- By 2030, up to 3.8% of total working hours could be lost because of climate-induced high temperatures.
- Poor air quality, disease-carrying pests, flooding and wildfires will also impact workers and lead to job losses.
- But the global transition to sustainable energy, as well as climate change adaptation, are expected to be “net job creators”, according to the World Economic Forum’s Future of Jobs 2023 report.
If you are reading this in a temperature-controlled office building, heat stress is probably not top of your list of worries right now.
And yet, in just seven years, up to 3.8% of total working hours worldwide could be lost to climate-induced high temperatures, according to the International Labour Organization (ILO). That’s the equivalent of 136 million full-time jobs – and economic losses of $2,400 billion.
Of course, it’s not office workers that would be mainly impacted, but outdoor workers, emergency responders and people working in hot indoor environments.
And it’s not just extreme heat that workers will have to contend with. Poor air quality, disease-carrying insects, flooding and wildfires – all exacerbated by the climate crisis – will also have a significant impact on workers’ ability to carry out their jobs, says the United States Environmental Protection Agency (EPA). Deloitte anticipates that over 13 million jobs in the US are vulnerable to “climate extremes and economic transition impacts”.
Here are three ways the climate crisis is impacting – or going to impact – the workplace.
How the climate crisis affects the health of workers
There were 36 work-related deaths in the US in 2021 as a result of heat stress, according to the US Bureau of Labor Statistics. And over 65 million workers are in jobs associated with climate-related health risks, estimates US non-profit KFF.
The EPA has identified five key health impacts of these “climate-related hazards”:
- Heat-related ill-health – Heat stroke and heat exhaustion are obvious dangers for workers exposed to extreme heat, but fatigue as a result of working in hot temperatures is also a risk, as it increases the chances of error, which in some jobs can lead to injury or death.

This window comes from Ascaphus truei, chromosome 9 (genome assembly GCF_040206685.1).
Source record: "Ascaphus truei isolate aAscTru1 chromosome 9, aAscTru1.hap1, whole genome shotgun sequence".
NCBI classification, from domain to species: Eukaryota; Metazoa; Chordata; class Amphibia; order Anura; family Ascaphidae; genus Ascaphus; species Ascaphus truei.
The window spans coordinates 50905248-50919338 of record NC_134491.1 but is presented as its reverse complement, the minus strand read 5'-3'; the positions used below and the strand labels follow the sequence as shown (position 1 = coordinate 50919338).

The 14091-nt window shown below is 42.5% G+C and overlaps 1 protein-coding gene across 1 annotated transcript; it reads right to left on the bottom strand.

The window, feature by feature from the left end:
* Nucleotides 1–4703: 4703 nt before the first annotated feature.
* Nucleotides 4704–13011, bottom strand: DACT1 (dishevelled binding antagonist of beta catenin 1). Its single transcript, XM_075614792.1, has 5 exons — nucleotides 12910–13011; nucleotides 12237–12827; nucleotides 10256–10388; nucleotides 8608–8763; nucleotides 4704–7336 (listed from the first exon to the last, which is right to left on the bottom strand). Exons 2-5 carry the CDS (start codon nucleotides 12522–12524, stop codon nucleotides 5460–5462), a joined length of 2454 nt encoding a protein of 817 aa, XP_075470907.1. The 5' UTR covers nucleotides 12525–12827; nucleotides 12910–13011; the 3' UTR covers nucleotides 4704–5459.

- Respiratory illnesses – Air quality will deteriorate as the climate crisis escalates: more wildfires and dust from droughts will increase the amount of air pollutants. At the same time, rising temperatures will alter the length of the spring and summer seasons, which in turn will exacerbate issues like hay fever and asthma for some outdoor workers.
- Physical and mental health impacts – For people on the frontline, such as firefighters and healthcare workers, the physical and psychological toll of dealing with the fallout from extreme weather events is likely to be a heavy one.
- Diseases – With warmer temperatures comes an increase in insects, which means more dangerous infections from mosquitoes, ticks and other disease-carrying insects.
- Pesticide-related impacts – And as a result of the insect increase, more pesticides are likely to be used, which will impact agricultural workers exposed to the toxic chemicals.
How the climate crisis causes a loss in productivity
Studies show that work productivity slows down once temperatures go above 24-26°C. And at 33-34°C, productivity levels can be halved in jobs that require manual labour, says the ILO.
And if it’s not heat impacting productivity, other climate-related effects will be felt by workers, such as air pollution exacerbating existing health conditions, deteriorating mental health caused by the stress of extreme weather events and illnesses due to an increase in pest-related diseases.
Inevitably, this will impact the Global South and low-income countries the most. Sub-Saharan Africa, South Asia and Southeast Asia are at the highest risk of decreased labour productivity due to the climate crisis, according to a study published in The Lancet.
How the climate crisis impacts jobs
Extreme weather events such as floods, droughts, wildfires and hurricanes will damage business assets, transport routes and industrial and agricultural infrastructure, says the ILO, leading to job losses.
Climate change-related events cost the global economy $313 billion in 2022, according to commercial risk consulting firm AON, which says that figure is 4% above the 21st-century average.
There is some positive news, however. The global transition to sustainable energy, as well as climate change adaptation, are expected to be “net job creators”, according to the World Economic Forum’s Future of Jobs 2023 report.
Article written by :
Madeleine North - Writer, Forum Agenda